SFI Professor Sam Bowles and External Professor Herb Gintis have been selected as 2022 Citation Laureates by Clarivate "for providing evidence and models that broaden our understanding of economic behavior to include not only self-interest but also reciprocity, altruism, and other forms of social cooperation.”
Microeconomics: Competition, Conflict, and Coordination, a new textbook by SFI Professor Samuel Bowles and Simon Halliday, upends the conventional content of economics texts and allows a new, more engaging, way of teaching the subject.
SFI welcomes Complexity Postdoctoral Fellow Daniel Muratore, whose research focuses on multiple aspects of the knowledge-generating process from theory and simulation to data analysis to classical oceanographic fieldwork.
This October 22 & 23, SFI will reprise the InterPlanetary Festival. In partnership with SITE Santa Fe, this year’s festival offers an intimate setting with limited seating, and content simulcast to multiple screens in Santa Fe's Railyard Park and streamed online.
In late May, SFI's postdocs gathered for 72 Hours of Science — two nights and three days of collaborative, generative science — to see how far they could develop a research question in a limited time.
SFI welcomes new Program Postdoctoral Fellow Arseny Moskvichev, who is fascinated by how people use language and abstraction to communicate and share knowledge.
SFI welcomes Complexity Postdoctoral Fellow Kelle Dhein, who hopes to shed new light on the debate about what information is by exploring how particular concepts of information influence present-day research in the behavioral sciences.
The climate and biodiversity crises are stressing wildlife species around the world in unprecedented ways. A species’ evolutionary past, however, can help shed light on its fate in the face of future environmental change. Helping to fill in these crucial data gaps is the focus of Complexity Postdoctoral Fellow Jack Shaw’s work at SFI.
In a new paper, SFI Complexity Fellow Stefani Crabtree and Jennifer Dunne, SFI’s Vice President for Science, lay out the first comprehensive definition of archaeoecology, an emerging field that can fill a knowledge gap about important questions of how humans and nature interacted and shaped each other across different places and through time.
Many researchers at SFI are driven by a curiosity to understand the laws that underlie various forms of life. Work spearheaded more than two decades ago by SFI’s Geoffrey West, Brian Enquist, and Jim Brown has illustrated that organisms’ biological functions are governed by scaling laws. Other researchers have gone on to discover that human social life, from cities to organizations, follows similar rules. “These laws apply, with their own specificities, across domains,” says Veronica Cappelli, an SFI Applied Complexity Postdoctoral Fellow.
A new kind of predictive network model could help determine which people will change their minds about contentious scientific issues when presented with evidence-based information. A new study in Science Advances presents a framework to accurately predict whether a person will change their opinion about a certain topic. The approach estimates the amount of dissonance, or mental discomfort, a person has from holding conflicting beliefs about a topic.
Imagine a bookshelf that stretches far into the distance, laden with genre fiction: potboilers, romances, thrillers. Farther down, we glimpse the royal blue of a Fitzcarraldo edition. The catch? Every book has the same author: E. Machina. They’ve all been written by AI. To SFI External Professor Dan Rockmore (Dartmouth College), we’re closer than we think to the world of that bookstore. The working group “The Anxiety of the Computational” explores questions about how AI-written literature might impact the humanities.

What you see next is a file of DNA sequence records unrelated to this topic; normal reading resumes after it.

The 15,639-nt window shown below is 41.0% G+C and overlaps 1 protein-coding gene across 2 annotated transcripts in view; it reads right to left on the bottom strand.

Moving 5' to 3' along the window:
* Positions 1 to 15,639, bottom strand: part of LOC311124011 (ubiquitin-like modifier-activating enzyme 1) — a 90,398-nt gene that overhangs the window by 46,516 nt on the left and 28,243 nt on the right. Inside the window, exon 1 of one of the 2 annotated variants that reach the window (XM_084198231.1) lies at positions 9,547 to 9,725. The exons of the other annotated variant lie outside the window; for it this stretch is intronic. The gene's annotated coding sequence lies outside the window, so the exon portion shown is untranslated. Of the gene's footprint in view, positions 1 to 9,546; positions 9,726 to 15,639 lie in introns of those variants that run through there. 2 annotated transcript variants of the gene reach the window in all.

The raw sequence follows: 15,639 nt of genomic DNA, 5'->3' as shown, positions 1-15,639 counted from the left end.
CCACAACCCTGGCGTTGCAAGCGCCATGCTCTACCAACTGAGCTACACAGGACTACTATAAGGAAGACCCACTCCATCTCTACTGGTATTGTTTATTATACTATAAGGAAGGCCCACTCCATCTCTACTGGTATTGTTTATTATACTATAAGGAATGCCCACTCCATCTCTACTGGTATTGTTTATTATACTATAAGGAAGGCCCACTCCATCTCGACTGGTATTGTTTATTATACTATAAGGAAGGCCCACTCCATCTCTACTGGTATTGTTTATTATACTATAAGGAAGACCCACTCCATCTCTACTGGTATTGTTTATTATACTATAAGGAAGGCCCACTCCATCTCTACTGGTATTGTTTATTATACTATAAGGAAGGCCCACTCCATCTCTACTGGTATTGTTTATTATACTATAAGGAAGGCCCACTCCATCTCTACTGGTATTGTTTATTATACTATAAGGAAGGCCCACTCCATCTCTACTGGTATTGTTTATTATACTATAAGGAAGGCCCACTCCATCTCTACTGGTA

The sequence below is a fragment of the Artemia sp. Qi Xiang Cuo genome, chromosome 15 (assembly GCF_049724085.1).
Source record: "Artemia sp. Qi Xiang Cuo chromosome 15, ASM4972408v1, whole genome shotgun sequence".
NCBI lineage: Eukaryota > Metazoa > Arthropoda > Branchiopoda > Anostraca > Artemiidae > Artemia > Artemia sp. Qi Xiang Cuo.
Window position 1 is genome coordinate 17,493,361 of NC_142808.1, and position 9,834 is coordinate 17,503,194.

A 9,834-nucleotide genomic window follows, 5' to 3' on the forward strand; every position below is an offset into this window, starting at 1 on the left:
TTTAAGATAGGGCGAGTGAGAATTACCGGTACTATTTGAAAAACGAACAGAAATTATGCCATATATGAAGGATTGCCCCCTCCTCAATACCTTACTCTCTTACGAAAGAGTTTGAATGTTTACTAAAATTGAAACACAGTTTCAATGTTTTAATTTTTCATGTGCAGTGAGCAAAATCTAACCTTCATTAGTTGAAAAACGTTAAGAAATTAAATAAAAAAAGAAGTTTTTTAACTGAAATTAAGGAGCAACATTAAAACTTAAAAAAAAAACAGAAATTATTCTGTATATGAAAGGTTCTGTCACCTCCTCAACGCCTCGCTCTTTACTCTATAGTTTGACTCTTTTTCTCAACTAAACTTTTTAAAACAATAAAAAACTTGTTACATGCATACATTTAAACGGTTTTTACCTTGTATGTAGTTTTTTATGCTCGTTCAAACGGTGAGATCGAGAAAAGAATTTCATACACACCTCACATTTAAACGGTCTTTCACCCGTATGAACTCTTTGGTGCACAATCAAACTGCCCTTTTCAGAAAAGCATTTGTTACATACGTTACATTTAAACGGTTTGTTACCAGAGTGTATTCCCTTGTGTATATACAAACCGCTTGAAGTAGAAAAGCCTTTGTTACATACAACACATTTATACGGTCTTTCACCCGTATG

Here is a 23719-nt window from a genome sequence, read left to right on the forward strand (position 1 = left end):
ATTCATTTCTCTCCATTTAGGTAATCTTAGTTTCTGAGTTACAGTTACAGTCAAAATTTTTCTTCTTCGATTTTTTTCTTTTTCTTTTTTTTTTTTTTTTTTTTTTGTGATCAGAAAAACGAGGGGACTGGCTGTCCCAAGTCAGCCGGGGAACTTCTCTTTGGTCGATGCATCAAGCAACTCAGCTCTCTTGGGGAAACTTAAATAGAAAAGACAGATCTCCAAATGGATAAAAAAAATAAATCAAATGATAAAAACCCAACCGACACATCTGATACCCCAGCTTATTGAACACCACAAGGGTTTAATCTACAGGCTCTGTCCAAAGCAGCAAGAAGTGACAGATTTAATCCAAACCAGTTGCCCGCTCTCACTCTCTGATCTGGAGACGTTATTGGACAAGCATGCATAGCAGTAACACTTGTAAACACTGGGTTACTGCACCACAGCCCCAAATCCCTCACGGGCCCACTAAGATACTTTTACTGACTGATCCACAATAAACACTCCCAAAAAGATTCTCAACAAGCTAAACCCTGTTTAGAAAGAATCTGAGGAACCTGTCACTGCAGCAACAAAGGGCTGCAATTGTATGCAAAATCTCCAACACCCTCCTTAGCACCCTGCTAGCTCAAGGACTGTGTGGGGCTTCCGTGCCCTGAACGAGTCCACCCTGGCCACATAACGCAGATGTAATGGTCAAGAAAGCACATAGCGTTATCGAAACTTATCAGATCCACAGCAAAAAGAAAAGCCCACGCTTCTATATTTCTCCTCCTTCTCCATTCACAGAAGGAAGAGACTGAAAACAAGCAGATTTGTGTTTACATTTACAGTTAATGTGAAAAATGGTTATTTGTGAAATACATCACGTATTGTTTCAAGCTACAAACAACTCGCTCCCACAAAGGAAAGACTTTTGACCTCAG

Ten percent of carbon burned on Earth comes from devices like your cellphone, quietly computing even when you aren’t looking at it. Developing a greater understanding of the thermodynamics of computation like that done by your cellphone is critical to reducing energy use. It is also critical to understanding a host of deep, long-standing scientific problems. An Aug. 15–17 workshop, "The Thermodynamics of Natural and Artificial Distributed Computational Systems," meets to identify challenges, opportunities, and priorities to push forward scientific investigations of this topic.
Heatwaves are triggering wildfires and killing people around the globe. The climate emergency and the planet’s sixth mass extinction event have already begun. A special themed issue in Philosophical Transactions of the Royal Society B: Biological Sciences addresses what actions have led us to this point and what we can do from here.
At present, the global economy is experiencing structural changes that often seem unprecedented. Rapid technological evolution, climate migration, demographic shifts, and deepening inequality all contribute to the current flux of economic systems. The threat of economic reconfiguration also appears to be fueling political polarization around the globe. In light of the current patterns that researchers are observing, many seek new methods to understand the mechanisms that shape the new landscape. An August 8-12 working group explores “How Can Complexity Economics Give More Insight into Political Economy?”
Imagine that we rewound life’s tape to a distant past and let evolution play out again. Which species and traits would succeed the second time? Which characteristics would emerge over and over again, invariant to random chance? Aviv Bergman of the Albert Einstein Institute of Medicine is spending his sabbatical at the Santa Fe Institute, developing computational models designed to answer those questions.